Recently a network aired a show about an old church in New York that was rumored to be haunted. I watched for several minutes until other things moved me away. Hmm... a haunted church. Aside from the curious idea of some invisible (mostly), lingering, lonely, perhaps sorrowful (malevolent?) ghosts hanging around anyplace, here is a non-sequitur.
The church of Christ is by definition the haunt of Jesus Himself. He said, "Where two or three are gathered in My name, there I am in the midst." One wonders if those promoting this media event sense the irony in their preoccupation.
The show prompted me to reconsider what is a misconception and a myth. The church is in fact the Body of Christ, the local assembly, and not an edifice built by men. Thus in reality the "church" the ghost hunters examined was just a quaint arrangement of brick.
A gathering of believers, sometimes called disciples or children of God, is the real dwelling place of God. The Holy Ghost, as the scripture calls him, rules as Lord of the church. In a very real sense he "inhabits" and "visits" the assembly as the invisible, supernatural person that he is.
Would Christ be content to dwell with a distracting spirit (since all glory must go to him and scripture commands order, not chaos in the church) or is he, in this case, simply unaware or incapable of removing the distracting "spirit"?
The Apostle Paul was inspired to write, "For we (the Church) are a temple of the living God; just as God said, I will dwell in them and walk among them; and I will be their God and they shall be My people.'"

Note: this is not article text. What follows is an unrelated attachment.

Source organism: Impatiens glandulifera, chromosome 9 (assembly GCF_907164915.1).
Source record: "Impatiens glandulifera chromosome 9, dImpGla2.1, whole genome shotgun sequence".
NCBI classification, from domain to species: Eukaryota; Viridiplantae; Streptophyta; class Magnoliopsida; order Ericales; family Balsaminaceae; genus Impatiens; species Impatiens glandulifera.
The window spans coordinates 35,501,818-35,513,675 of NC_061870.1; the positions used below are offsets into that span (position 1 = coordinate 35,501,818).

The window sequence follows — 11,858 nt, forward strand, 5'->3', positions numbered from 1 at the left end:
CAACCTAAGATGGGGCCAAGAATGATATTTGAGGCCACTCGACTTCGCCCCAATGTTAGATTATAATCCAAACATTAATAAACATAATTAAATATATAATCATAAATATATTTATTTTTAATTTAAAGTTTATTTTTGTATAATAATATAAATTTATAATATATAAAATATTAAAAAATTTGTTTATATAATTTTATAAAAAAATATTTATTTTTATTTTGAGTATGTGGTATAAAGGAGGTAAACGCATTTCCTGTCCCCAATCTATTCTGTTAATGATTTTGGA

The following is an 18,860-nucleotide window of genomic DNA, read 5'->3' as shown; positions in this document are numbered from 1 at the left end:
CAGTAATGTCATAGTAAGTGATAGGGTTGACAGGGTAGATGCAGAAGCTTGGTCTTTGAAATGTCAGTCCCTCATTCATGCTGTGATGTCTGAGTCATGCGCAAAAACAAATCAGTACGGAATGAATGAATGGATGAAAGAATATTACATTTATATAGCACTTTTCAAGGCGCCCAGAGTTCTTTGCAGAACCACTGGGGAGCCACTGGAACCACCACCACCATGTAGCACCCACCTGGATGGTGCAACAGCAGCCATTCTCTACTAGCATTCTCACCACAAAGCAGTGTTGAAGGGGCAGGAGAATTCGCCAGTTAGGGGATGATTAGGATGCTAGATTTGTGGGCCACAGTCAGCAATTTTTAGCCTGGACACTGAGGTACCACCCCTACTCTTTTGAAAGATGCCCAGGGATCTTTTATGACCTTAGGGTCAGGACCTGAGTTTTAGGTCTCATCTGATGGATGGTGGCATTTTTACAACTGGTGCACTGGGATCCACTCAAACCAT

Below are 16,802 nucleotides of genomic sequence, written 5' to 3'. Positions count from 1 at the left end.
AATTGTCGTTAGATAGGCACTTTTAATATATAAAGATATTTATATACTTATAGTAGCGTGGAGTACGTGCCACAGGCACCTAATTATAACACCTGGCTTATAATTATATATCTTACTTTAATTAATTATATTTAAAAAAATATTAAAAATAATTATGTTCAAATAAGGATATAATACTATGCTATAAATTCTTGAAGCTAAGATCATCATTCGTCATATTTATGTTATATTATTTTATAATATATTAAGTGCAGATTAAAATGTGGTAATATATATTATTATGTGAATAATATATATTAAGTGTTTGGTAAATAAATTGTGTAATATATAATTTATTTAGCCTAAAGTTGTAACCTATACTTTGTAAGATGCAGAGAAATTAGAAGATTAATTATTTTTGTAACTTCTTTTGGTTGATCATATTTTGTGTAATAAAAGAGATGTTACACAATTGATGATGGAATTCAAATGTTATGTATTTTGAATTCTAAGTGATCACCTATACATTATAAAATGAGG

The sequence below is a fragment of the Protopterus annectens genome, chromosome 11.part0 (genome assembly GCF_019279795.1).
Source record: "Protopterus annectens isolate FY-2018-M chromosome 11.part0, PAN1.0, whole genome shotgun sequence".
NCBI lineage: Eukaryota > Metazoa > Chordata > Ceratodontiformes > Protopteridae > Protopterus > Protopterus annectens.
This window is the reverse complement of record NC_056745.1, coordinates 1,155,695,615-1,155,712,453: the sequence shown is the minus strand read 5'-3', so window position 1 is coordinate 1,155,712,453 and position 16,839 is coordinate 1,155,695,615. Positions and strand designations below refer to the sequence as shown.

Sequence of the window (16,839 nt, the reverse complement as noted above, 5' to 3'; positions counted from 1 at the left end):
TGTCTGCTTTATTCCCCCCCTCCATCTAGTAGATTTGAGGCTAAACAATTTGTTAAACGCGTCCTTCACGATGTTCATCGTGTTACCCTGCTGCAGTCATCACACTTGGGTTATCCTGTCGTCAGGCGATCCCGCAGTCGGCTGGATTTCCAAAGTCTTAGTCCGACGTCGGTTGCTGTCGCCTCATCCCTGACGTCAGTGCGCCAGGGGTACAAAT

Lately it seems that many are indifferent to his presence. Will the Creator/Redeemer who saves through the suffering of the blood of the cross be pushed aside by a suspicious shifting of a curtain or the unusual flicker of a candle?
In many other gatherings he is similarly silenced by a focus upon ritual or a self-sensitive, man-centered fellowship. Do you meet with God as you gather, or has ceremony and tradition eclipsed him? What spirits would gain control of an assembly that has forgotten and excluded him? The gathering place called the church is called by God his temple ... his "haunt."
Perhaps this is why Christ pictures himself rejected, outside of the end-times assembly when he said to one church in the Revelation, "I stand at the door and knock; if anyone hears My voice and opens the door, I will come in to him, and will dine with him and he with Me." This appeal is apparently to the one who may be in the neglectful gathering and suggests that the individual may at least have communion with the Lord.
Paul also informs the Corinthian church that the individual believer is indwelt in the same fashion as the corporate Body of Christ. He writes, "Do you not know that your body is the temple of the Holy Spirit who is in you, whom you have from God, and that you are not your own?"
Elsewhere the New Testament tells us that true disciples are the "habitation" or "dwelling place" of God's Spirit. In like inspiration, he tells the Greek philosophers at Mars Hill in Athens, "The God who made the world and all things in it, since He is Lord of heaven and earth, does not live in temples made with hands ..." Our entire focus is skewed if we believe God is content to inhabit our cathedrals or is even impressed with them. His ultimate desire is to possess a cleansed human temple, perhaps yours or mine.
Christ's teaching in John's gospel is that the Holy Ghost is to "abide" with us and be "in" us. His relationship with us is eternal ... He promises he will never leave.
This persistent accompaniment I have called a "haunting" is the result of God's relentless quest to rescue us from judgment. He might even be called the "good stalker." He seeks to ransom our souls. You can find him in the Gospel, but beware: he may step from its pages and take your soul! May we truly be a "haunted" church. Amen.
The Rev. Bruce McCardel is the pastor at Susquehanna Valley Baptist Church, at 1796 County Route 48, in Oneonta. He can be reached at the church at 432-8523.